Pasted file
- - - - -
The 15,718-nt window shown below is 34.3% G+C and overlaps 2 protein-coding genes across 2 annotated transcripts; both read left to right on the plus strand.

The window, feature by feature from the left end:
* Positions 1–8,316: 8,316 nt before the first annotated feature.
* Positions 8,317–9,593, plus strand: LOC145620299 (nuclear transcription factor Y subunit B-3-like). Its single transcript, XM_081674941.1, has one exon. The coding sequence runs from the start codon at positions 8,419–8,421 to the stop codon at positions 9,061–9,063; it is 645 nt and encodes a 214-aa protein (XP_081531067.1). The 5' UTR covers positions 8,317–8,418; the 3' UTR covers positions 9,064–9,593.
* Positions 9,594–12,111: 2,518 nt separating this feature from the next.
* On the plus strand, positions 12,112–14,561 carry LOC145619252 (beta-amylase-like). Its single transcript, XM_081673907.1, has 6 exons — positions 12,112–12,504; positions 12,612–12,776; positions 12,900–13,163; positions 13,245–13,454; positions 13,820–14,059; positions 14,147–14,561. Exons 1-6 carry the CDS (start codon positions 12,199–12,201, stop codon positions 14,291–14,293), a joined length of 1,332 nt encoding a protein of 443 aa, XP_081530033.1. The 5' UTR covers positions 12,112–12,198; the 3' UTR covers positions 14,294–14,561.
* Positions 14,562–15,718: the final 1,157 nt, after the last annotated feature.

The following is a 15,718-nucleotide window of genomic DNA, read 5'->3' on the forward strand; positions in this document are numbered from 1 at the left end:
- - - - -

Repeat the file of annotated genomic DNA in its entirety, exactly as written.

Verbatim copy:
The 15,718-nt window shown below is 34.3% G+C and overlaps 2 protein-coding genes across 2 annotated transcripts; both read left to right on the plus strand.

The window, feature by feature from the left end:
* Positions 1–8,316: 8,316 nt before the first annotated feature.
* Positions 8,317–9,593, plus strand: LOC145620299 (nuclear transcription factor Y subunit B-3-like). Its single transcript, XM_081674941.1, has one exon. The coding sequence runs from the start codon at positions 8,419–8,421 to the stop codon at positions 9,061–9,063; it is 645 nt and encodes a 214-aa protein (XP_081531067.1). The 5' UTR covers positions 8,317–8,418; the 3' UTR covers positions 9,064–9,593.
* Positions 9,594–12,111: 2,518 nt separating this feature from the next.
* On the plus strand, positions 12,112–14,561 carry LOC145619252 (beta-amylase-like). Its single transcript, XM_081673907.1, has 6 exons — positions 12,112–12,504; positions 12,612–12,776; positions 12,900–13,163; positions 13,245–13,454; positions 13,820–14,059; positions 14,147–14,561. Exons 1-6 carry the CDS (start codon positions 12,199–12,201, stop codon positions 14,291–14,293), a joined length of 1,332 nt encoding a protein of 443 aa, XP_081530033.1. The 5' UTR covers positions 12,112–12,198; the 3' UTR covers positions 14,294–14,561.
* Positions 14,562–15,718: the final 1,157 nt, after the last annotated feature.

The following is a 15,718-nucleotide window of genomic DNA, read 5'->3' on the forward strand; positions in this document are numbered from 1 at the left end: